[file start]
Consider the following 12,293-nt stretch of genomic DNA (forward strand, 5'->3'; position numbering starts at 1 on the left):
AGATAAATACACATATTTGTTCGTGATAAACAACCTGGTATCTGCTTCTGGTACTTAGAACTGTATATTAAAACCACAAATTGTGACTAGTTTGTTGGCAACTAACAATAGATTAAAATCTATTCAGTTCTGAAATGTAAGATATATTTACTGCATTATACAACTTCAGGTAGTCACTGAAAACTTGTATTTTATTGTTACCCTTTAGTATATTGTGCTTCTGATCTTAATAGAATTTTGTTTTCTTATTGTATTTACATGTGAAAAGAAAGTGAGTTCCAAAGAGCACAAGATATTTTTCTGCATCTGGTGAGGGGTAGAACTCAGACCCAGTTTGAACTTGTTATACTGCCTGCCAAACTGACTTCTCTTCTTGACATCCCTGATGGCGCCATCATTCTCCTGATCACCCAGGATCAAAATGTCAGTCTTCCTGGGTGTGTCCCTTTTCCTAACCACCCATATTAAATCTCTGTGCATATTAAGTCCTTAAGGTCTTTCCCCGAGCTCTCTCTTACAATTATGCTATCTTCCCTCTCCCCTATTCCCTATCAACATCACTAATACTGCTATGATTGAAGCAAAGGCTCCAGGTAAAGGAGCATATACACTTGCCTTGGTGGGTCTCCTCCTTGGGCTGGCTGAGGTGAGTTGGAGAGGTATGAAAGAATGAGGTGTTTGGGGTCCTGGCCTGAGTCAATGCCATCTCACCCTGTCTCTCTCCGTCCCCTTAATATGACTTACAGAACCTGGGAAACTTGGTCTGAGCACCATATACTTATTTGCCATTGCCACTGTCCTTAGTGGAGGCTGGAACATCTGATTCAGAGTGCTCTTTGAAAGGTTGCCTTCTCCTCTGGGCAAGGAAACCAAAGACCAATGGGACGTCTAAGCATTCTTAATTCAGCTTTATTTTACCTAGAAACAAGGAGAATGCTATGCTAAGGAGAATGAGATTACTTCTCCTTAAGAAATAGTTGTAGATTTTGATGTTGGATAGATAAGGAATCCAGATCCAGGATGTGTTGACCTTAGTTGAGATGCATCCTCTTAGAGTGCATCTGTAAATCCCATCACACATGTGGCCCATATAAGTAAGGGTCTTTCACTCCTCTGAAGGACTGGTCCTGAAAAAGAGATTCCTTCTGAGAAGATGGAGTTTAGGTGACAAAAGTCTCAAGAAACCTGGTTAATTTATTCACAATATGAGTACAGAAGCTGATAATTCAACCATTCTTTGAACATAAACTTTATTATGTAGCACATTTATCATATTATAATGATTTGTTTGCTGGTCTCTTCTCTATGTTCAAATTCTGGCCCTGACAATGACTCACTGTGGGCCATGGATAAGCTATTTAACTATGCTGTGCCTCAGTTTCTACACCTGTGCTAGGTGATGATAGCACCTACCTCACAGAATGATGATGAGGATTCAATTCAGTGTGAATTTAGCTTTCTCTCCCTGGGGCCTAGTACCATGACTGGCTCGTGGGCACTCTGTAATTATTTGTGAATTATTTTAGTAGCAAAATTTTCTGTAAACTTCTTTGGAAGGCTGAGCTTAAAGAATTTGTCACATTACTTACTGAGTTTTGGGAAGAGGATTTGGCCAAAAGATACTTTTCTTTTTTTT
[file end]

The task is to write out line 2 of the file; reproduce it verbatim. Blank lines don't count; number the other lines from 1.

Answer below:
AGATAAATACACATATTTGTTCGTGATAAACAACCTGGTATCTGCTTCTGGTACTTAGAACTGTATATTAAAACCACAAATTGTGACTAGTTTGTTGGCAACTAACAATAGATTAAAATCTATTCAGTTCTGAAATGTAAGATATATTTACTGCATTATACAACTTCAGGTAGTCACTGAAAACTTGTATTTTATTGTTACCCTTTAGTATATTGTGCTTCTGATCTTAATAGAATTTTGTTTTCTTATTGTATTTACATGTGAAAAGAAAGTGAGTTCCAAAGAGCACAAGATATTTTTCTGCATCTGGTGAGGGGTAGAACTCAGACCCAGTTTGAACTTGTTATACTGCCTGCCAAACTGACTTCTCTTCTTGACATCCCTGATGGCGCCATCATTCTCCTGATCACCCAGGATCAAAATGTCAGTCTTCCTGGGTGTGTCCCTTTTCCTAACCACCCATATTAAATCTCTGTGCATATTAAGTCCTTAAGGTCTTTCCCCGAGCTCTCTCTTACAATTATGCTATCTTCCCTCTCCCCTATTCCCTATCAACATCACTAATACTGCTATGATTGAAGCAAAGGCTCCAGGTAAAGGAGCATATACACTTGCCTTGGTGGGTCTCCTCCTTGGGCTGGCTGAGGTGAGTTGGAGAGGTATGAAAGAATGAGGTGTTTGGGGTCCTGGCCTGAGTCAATGCCATCTCACCCTGTCTCTCTCCGTCCCCTTAATATGACTTACAGAACCTGGGAAACTTGGTCTGAGCACCATATACTTATTTGCCATTGCCACTGTCCTTAGTGGAGGCTGGAACATCTGATTCAGAGTGCTCTTTGAAAGGTTGCCTTCTCCTCTGGGCAAGGAAACCAAAGACCAATGGGACGTCTAAGCATTCTTAATTCAGCTTTATTTTACCTAGAAACAAGGAGAATGCTATGCTAAGGAGAATGAGATTACTTCTCCTTAAGAAATAGTTGTAGATTTTGATGTTGGATAGATAAGGAATCCAGATCCAGGATGTGTTGACCTTAGTTGAGATGCATCCTCTTAGAGTGCATCTGTAAATCCCATCACACATGTGGCCCATATAAGTAAGGGTCTTTCACTCCTCTGAAGGACTGGTCCTGAAAAAGAGATTCCTTCTGAGAAGATGGAGTTTAGGTGACAAAAGTCTCAAGAAACCTGGTTAATTTATTCACAATATGAGTACAGAAGCTGATAATTCAACCATTCTTTGAACATAAACTTTATTATGTAGCACATTTATCATATTATAATGATTTGTTTGCTGGTCTCTTCTCTATGTTCAAATTCTGGCCCTGACAATGACTCACTGTGGGCCATGGATAAGCTATTTAACTATGCTGTGCCTCAGTTTCTACACCTGTGCTAGGTGATGATAGCACCTACCTCACAGAATGATGATGAGGATTCAATTCAGTGTGAATTTAGCTTTCTCTCCCTGGGGCCTAGTACCATGACTGGCTCGTGGGCACTCTGTAATTATTTGTGAATTATTTTAGTAGCAAAATTTTCTGTAAACTTCTTTGGAAGGCTGAGCTTAAAGAATTTGTCACATTACTTACTGAGTTTTGGGAAGAGGATTTGGCCAAAAGATACTTTTCTTTTTTTT